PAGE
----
“When a monster stopped behaving like a monster, did it stop being a monster? Did it become something else?
Katsa lives in a world where some people are Graced with different abilities, be that playing the piano, predicting the weather, or in Katsa’s case killing. Her ability has made her a pawn for her uncle – King Randa of the Middluns – to use against his enemies. Punishing them or killing them whenever they end up on his bad side.
To combat the way of life that she has come to hate, Katsa sets up a council that spans the seven kingdoms to help those that need it and combat the greed of their rulers. When she is thrown into the mystery of a kidnapped Liend royal who was enemy of no one, she is pushed to unravel the layers of deceit that spans across the entire seven kingdoms.
And Katsa discovers her Grace may not be as simple as they all thought.
This review will contain spoilers so read at your own risk!
This book had been sitting on my To Be Read list for quite some time before I finally got round to reading it this February. I was intrigued by the synopsis about a kickass heroine struggling to deal with her Grace and the layer of mystery and conflict that it presented. Though I enjoyed this book it was not the story I had been lead to believe it was. To me it is less a plot driven fantasy novel and more a tale of Katsa’s journey to self-discovery with a healthy dolloping of romance.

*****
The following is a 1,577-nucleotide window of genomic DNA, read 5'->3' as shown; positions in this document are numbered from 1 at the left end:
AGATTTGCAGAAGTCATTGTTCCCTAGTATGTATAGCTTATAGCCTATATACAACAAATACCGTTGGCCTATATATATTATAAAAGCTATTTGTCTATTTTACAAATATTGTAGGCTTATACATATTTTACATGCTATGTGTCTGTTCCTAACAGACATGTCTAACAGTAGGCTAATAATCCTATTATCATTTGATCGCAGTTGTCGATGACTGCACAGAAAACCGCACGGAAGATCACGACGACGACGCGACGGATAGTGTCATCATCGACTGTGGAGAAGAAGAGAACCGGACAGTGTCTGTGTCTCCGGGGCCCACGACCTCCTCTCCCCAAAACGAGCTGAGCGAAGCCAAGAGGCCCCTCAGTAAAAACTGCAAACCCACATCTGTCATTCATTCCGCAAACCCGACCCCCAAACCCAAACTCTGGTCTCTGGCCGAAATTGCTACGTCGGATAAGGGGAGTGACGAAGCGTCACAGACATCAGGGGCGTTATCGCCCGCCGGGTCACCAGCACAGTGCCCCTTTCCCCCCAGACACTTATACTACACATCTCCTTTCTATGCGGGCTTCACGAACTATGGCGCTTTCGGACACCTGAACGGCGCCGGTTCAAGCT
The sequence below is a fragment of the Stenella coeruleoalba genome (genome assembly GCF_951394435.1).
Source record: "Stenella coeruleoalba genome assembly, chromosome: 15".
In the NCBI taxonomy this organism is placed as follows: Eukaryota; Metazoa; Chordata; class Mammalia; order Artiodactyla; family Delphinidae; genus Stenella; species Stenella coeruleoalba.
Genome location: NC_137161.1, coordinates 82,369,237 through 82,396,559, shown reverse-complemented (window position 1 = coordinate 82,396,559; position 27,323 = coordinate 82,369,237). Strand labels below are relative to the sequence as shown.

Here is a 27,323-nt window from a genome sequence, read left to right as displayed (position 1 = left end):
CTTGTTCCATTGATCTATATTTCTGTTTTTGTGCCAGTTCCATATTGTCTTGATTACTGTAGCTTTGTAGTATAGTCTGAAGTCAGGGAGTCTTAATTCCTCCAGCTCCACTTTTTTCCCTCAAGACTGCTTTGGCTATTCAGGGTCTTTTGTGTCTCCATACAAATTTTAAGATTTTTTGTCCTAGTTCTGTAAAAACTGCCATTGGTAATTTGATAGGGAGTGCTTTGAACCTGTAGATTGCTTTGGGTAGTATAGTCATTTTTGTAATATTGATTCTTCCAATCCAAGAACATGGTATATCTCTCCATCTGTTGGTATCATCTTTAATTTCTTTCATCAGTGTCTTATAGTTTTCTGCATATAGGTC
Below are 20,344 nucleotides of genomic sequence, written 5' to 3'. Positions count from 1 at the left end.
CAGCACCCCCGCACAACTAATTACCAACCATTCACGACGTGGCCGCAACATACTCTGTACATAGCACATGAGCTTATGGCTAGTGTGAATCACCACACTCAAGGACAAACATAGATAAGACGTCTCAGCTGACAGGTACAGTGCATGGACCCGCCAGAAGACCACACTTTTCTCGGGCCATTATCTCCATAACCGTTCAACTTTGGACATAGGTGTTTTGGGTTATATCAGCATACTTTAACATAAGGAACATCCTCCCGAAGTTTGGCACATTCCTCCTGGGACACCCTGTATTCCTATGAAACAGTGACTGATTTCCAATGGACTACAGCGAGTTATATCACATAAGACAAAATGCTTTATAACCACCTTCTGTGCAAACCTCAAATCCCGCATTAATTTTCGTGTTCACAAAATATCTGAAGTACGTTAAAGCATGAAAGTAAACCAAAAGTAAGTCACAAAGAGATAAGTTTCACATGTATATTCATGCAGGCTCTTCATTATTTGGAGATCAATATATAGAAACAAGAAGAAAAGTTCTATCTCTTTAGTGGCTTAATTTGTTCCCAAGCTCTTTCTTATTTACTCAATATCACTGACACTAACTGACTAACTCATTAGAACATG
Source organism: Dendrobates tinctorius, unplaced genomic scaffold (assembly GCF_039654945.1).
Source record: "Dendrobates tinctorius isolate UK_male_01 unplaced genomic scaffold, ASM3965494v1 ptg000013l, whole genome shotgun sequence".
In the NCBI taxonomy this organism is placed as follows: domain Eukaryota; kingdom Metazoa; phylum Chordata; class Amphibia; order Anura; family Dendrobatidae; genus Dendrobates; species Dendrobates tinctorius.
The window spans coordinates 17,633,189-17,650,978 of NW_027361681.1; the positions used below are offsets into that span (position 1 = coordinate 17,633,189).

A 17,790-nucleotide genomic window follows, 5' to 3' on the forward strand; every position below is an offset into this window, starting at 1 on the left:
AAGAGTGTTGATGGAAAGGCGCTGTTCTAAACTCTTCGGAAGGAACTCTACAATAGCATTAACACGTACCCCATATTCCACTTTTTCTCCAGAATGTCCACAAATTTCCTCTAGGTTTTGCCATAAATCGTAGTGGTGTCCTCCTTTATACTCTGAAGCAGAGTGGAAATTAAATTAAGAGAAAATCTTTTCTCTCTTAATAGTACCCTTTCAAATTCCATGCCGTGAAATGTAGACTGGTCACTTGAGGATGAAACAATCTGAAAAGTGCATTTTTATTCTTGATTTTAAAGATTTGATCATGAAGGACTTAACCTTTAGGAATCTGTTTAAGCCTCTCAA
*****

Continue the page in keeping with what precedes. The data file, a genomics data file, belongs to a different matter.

The opening of the novel sees Katsa rescues Tealiff – father of the Lenid King and is instantly intriguing. Its action packed and leaves the reader with a lot of questions that spurs us to read on to find out more. However, the rest of the novel is very focused on Katsa’s quickly developing relationship to love interest Po – who seems to have a Graced ability like her own (without the killing part) and the plot seems to take a back seat.